I am unhappy with this place they wanted money before treating! My brother's dog was unresponsive and they didn't know what was wrong with her and they wanted alot of money and he couldn't afford it at the moment so he went home! Treat the dam dog eesh!
Our dog had a sudden swelling in the face area due to an allergic reaction to something at 11:00 pm. A friend had told us that Pet Doctor 911 was open 24/7. We quickly took our dog there, and they almost immediately confirmed that it was an allergic reaction and gave our dog the appropriate shots. 15 min later our dog was almost back to normal; in fact if veterinarian had not acted that quickly, our dog's airways may have swollen to a point where she would have difficulty breathing, that in turn could have produce much more serious health issues.We are very happy and grateful for the service received.
I took my dog there and had to wait over an hour because i was a walkin. The vet that saw my dog was a female and she had no idea what she was doing and could not answer any questions. They have a lot of staff with very little knowledge. If you care about your pets do not go there. I went there because it was the closest place that was open. Very disapointed!!!
Choosing the right vet for your pet can be tough. After all, your furry friend can't tell you how he or she feels about the doctor. Even though you're not the one treated by the vet, whoever your animal sees is obviously your decision. Since many veterinary diseases and injuries can turn into emergencies very quickly, it's important to have a go-to vet. This way, you can ensure you'll know whom to see when your animal needs care.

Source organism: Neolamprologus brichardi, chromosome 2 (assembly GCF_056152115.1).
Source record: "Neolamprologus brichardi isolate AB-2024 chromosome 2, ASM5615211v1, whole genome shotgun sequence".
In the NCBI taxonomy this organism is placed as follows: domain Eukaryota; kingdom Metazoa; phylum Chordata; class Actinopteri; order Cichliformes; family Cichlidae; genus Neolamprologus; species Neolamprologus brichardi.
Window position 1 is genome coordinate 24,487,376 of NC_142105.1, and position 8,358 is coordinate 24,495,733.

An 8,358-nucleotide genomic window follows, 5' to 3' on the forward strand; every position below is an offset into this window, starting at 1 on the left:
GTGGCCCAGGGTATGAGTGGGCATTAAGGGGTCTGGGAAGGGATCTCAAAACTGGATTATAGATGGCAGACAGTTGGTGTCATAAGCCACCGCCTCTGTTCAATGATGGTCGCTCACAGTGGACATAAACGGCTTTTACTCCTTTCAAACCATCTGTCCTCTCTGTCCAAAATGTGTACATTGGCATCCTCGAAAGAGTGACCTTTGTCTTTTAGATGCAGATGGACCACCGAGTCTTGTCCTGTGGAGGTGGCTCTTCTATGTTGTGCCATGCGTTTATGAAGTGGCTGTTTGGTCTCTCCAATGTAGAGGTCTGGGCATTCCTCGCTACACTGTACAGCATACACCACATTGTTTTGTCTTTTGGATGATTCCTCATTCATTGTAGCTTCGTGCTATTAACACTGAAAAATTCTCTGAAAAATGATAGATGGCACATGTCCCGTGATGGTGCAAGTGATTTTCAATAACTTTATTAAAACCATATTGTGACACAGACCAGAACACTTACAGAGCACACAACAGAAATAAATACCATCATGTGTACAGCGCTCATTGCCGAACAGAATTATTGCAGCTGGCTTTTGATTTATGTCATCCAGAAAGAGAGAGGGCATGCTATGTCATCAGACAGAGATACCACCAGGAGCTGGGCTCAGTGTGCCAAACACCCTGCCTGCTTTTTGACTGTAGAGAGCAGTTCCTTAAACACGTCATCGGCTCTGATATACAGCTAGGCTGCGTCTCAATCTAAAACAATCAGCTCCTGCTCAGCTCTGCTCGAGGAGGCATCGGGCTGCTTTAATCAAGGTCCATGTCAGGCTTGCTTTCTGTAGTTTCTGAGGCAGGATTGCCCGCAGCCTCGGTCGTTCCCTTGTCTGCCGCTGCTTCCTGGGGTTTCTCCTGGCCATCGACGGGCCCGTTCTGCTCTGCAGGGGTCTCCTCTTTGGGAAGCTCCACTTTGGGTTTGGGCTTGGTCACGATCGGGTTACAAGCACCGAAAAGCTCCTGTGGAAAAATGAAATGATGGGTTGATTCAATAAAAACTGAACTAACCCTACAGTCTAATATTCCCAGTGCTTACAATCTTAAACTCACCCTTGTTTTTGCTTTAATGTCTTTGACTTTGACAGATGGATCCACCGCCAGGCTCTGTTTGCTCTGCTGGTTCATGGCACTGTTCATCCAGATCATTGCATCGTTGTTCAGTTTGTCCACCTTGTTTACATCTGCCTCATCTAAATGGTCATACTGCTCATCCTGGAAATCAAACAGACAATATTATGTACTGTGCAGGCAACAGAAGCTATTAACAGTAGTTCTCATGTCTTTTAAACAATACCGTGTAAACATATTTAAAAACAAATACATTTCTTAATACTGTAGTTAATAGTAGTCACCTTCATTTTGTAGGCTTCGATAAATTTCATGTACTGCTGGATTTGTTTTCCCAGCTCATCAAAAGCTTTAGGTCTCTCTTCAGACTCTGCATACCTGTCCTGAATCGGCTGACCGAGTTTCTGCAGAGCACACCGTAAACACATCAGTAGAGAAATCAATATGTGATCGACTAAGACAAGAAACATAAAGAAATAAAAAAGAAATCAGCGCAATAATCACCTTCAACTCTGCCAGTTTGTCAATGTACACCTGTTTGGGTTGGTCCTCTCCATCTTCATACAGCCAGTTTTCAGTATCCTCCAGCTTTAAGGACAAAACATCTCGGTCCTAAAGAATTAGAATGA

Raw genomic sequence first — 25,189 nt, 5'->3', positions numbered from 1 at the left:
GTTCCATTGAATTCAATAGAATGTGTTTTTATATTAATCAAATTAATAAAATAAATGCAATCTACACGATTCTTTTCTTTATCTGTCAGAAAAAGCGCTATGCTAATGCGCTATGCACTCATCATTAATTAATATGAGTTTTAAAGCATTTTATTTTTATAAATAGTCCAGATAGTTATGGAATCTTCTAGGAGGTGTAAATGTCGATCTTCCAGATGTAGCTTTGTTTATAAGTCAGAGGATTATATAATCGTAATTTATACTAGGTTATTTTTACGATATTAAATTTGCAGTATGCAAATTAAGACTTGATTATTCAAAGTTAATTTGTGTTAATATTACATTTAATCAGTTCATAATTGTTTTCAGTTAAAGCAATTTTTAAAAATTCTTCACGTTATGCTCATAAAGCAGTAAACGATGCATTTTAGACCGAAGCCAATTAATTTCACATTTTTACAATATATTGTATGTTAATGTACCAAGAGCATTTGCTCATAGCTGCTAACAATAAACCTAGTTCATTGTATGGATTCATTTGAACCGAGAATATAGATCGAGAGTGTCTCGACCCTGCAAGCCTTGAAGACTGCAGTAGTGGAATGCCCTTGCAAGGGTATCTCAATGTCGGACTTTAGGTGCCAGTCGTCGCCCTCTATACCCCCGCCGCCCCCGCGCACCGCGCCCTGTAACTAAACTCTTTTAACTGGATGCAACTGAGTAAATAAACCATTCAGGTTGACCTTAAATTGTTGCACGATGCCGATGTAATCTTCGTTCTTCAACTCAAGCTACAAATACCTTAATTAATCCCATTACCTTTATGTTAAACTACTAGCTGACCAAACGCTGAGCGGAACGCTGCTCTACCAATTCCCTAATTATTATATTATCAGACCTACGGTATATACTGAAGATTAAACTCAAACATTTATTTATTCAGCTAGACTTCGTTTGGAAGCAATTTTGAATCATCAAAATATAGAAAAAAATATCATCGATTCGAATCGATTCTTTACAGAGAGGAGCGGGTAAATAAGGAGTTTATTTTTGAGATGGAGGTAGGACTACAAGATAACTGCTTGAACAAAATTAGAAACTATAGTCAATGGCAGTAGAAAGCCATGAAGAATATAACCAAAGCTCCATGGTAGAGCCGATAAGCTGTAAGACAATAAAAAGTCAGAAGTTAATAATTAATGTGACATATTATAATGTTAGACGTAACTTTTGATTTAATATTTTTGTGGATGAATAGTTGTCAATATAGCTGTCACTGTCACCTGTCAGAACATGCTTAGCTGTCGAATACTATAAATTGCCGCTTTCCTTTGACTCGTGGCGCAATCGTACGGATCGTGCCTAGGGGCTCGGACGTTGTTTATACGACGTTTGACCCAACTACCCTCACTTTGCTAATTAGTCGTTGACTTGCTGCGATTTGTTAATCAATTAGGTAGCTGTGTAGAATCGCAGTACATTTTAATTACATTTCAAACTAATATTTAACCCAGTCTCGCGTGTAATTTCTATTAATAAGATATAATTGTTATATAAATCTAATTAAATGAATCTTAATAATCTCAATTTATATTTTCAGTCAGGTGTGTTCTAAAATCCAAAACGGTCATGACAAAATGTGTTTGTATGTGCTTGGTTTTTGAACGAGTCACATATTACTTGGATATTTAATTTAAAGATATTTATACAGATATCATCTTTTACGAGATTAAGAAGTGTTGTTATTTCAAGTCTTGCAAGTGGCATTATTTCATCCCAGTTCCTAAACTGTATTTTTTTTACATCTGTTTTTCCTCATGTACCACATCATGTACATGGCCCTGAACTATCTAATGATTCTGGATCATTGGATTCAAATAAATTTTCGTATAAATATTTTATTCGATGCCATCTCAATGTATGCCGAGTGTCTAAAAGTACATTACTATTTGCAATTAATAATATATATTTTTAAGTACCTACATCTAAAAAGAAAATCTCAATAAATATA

Speak to your friends and family about vets who've treated their pets. You can even talk to your groomer or an animal shelter worker for referrals. When you visit the clinics you've been referred to, check that the facility is clean, animals are separated and the staff is calm and courteous. Not all clinics are American Animal Hospital Association accredited. This accreditation isn't a legal necessity, though a clinic that's AAHA-accredited is guaranteed to offer high-quality medical care. To receive accreditation, the clinic has to meet the AAHA's standards in the areas of facility, equipment and quality care.
If you're looking for a specialist, you want to make sure he or she is board-certified to practice in that specific area of animal medicine. You'll want to make sure your vet is also convenient to visit, so there are factors to take into account.
The type of animal you own should play a part in which vet you choose as well. While your options are vast if you have a dog or cat, you may have to visit an avian clinic for your bird or an exotics clinic for your snake.
Just as there are many types of doctors, there are many types of vets. Some focus on livestock or house pets, while others may specialize in dentistry or surgery. They may work in a veterinary clinic or zoo, working specifically with the animals housed there, or travel to farms to work with livestock. Since horse racing and other equestrian activities are so popular, some vets are trained to work just with horses.
Diseases, like malaria and yellow fever are also transmitted through animals. Some vets have insight to diseases that affect both humans and animals. Vets have contributed to the treatment and cure of many diseases that plagued both humans and their furry friends.